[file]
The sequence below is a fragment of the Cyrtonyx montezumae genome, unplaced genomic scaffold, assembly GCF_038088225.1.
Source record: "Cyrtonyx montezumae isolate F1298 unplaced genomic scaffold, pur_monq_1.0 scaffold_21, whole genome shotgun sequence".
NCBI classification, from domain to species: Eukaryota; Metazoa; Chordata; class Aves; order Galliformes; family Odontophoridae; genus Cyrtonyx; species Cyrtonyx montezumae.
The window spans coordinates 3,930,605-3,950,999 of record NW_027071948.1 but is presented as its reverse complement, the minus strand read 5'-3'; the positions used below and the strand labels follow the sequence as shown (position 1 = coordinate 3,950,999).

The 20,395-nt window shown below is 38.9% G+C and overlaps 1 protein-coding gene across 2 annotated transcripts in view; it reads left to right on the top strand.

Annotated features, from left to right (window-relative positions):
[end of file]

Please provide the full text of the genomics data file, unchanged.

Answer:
The sequence below is a fragment of the Cyrtonyx montezumae genome, unplaced genomic scaffold, assembly GCF_038088225.1.
Source record: "Cyrtonyx montezumae isolate F1298 unplaced genomic scaffold, pur_monq_1.0 scaffold_21, whole genome shotgun sequence".
NCBI classification, from domain to species: Eukaryota; Metazoa; Chordata; class Aves; order Galliformes; family Odontophoridae; genus Cyrtonyx; species Cyrtonyx montezumae.
The window spans coordinates 3,930,605-3,950,999 of record NW_027071948.1 but is presented as its reverse complement, the minus strand read 5'-3'; the positions used below and the strand labels follow the sequence as shown (position 1 = coordinate 3,950,999).

The 20,395-nt window shown below is 38.9% G+C and overlaps 1 protein-coding gene across 2 annotated transcripts in view; it reads left to right on the top strand.

Annotated features, from left to right (window-relative positions):